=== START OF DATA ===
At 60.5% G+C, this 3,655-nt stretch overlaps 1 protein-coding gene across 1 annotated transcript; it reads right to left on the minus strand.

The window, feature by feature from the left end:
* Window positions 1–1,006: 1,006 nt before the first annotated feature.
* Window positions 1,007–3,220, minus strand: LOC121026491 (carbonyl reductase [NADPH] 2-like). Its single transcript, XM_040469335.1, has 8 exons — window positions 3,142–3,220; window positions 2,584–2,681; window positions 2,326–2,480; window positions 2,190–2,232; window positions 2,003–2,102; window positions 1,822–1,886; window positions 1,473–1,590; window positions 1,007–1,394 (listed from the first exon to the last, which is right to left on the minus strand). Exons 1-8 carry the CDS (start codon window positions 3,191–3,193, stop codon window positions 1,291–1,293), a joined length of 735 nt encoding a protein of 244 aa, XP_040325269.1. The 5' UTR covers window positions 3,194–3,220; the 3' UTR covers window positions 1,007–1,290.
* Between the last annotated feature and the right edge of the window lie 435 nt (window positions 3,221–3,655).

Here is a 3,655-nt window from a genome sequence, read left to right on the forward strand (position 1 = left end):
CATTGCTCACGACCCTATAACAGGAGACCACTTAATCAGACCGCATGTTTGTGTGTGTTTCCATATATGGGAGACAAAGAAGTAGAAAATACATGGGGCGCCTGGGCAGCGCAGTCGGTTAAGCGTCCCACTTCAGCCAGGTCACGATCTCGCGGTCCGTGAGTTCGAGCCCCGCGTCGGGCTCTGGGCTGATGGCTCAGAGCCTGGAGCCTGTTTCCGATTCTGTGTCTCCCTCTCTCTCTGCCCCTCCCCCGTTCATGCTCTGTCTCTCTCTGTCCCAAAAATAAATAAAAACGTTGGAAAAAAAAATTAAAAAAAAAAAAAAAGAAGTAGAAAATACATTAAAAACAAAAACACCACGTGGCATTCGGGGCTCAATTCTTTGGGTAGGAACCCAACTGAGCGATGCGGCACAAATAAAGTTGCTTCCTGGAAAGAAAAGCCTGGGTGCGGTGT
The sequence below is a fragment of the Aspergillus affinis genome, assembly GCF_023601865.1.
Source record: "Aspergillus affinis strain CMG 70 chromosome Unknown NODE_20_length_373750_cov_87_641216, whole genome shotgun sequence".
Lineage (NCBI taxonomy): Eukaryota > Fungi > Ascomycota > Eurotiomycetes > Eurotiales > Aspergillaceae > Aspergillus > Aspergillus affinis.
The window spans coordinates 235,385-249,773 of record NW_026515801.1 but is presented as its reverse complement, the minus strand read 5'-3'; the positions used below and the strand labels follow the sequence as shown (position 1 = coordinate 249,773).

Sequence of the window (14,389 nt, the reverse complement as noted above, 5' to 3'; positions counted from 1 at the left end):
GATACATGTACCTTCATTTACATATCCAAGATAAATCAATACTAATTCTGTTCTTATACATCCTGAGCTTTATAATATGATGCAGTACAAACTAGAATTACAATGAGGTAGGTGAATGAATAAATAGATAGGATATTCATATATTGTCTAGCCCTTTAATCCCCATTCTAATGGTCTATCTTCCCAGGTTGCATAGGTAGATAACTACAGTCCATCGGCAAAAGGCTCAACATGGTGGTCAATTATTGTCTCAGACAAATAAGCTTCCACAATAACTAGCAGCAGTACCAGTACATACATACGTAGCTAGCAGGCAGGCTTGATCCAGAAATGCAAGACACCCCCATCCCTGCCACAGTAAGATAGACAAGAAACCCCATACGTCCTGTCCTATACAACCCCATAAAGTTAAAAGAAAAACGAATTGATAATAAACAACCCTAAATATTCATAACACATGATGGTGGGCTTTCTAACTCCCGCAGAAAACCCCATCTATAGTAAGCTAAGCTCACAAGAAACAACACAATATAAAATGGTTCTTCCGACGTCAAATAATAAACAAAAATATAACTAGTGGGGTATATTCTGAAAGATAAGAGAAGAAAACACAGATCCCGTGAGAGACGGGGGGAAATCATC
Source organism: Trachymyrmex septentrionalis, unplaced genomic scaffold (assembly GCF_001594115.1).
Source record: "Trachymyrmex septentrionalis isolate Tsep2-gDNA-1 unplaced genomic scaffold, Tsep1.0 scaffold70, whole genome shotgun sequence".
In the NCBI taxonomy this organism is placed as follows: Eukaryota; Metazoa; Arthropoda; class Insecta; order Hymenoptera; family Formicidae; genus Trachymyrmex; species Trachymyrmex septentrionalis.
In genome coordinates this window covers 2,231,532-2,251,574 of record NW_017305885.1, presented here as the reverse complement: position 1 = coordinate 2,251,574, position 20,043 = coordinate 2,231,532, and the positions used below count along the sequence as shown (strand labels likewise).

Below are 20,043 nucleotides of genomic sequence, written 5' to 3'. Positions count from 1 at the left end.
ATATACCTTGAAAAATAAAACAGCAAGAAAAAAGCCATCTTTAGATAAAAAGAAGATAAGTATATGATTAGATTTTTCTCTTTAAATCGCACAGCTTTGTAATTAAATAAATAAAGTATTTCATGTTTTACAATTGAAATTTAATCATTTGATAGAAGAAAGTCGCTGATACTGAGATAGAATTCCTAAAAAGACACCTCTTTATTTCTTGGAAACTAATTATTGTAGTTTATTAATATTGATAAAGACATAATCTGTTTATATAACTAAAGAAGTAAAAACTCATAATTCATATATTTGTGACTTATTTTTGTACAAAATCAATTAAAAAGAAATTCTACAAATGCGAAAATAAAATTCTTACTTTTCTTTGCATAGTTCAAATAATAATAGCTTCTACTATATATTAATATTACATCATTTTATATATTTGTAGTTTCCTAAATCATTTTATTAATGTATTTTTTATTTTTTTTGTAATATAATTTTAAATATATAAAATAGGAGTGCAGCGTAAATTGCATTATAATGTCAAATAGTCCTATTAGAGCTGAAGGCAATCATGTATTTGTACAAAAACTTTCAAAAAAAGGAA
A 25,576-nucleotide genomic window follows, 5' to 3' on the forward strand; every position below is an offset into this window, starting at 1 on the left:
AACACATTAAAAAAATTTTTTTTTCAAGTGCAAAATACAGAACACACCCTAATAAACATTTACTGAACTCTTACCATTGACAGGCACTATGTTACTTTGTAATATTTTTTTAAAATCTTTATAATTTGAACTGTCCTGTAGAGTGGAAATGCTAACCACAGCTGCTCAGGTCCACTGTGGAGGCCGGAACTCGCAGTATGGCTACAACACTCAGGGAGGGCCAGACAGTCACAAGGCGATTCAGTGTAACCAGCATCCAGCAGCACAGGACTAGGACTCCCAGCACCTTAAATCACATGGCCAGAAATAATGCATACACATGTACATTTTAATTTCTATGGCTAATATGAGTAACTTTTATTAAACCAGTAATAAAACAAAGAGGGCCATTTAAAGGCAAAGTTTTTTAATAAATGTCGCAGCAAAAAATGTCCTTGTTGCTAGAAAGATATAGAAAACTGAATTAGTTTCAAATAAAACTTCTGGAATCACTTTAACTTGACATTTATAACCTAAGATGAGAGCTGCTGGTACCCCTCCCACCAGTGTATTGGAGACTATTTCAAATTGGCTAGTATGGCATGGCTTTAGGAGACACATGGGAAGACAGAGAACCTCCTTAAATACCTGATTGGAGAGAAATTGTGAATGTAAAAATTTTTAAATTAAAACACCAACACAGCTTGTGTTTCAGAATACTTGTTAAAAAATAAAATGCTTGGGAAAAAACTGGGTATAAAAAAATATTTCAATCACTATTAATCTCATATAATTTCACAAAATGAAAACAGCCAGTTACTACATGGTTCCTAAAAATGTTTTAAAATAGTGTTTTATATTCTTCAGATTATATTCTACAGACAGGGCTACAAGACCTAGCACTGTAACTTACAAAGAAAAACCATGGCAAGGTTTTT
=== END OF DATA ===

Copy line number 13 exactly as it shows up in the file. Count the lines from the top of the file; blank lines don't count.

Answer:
GATACATGTACCTTCATTTACATATCCAAGATAAATCAATACTAATTCTGTTCTTATACATCCTGAGCTTTATAATATGATGCAGTACAAACTAGAATTACAATGAGGTAGGTGAATGAATAAATAGATAGGATATTCATATATTGTCTAGCCCTTTAATCCCCATTCTAATGGTCTATCTTCCCAGGTTGCATAGGTAGATAACTACAGTCCATCGGCAAAAGGCTCAACATGGTGGTCAATTATTGTCTCAGACAAATAAGCTTCCACAATAACTAGCAGCAGTACCAGTACATACATACGTAGCTAGCAGGCAGGCTTGATCCAGAAATGCAAGACACCCCCATCCCTGCCACAGTAAGATAGACAAGAAACCCCATACGTCCTGTCCTATACAACCCCATAAAGTTAAAAGAAAAACGAATTGATAATAAACAACCCTAAATATTCATAACACATGATGGTGGGCTTTCTAACTCCCGCAGAAAACCCCATCTATAGTAAGCTAAGCTCACAAGAAACAACACAATATAAAATGGTTCTTCCGACGTCAAATAATAAACAAAAATATAACTAGTGGGGTATATTCTGAAAGATAAGAGAAGAAAACACAGATCCCGTGAGAGACGGGGGGAAATCATC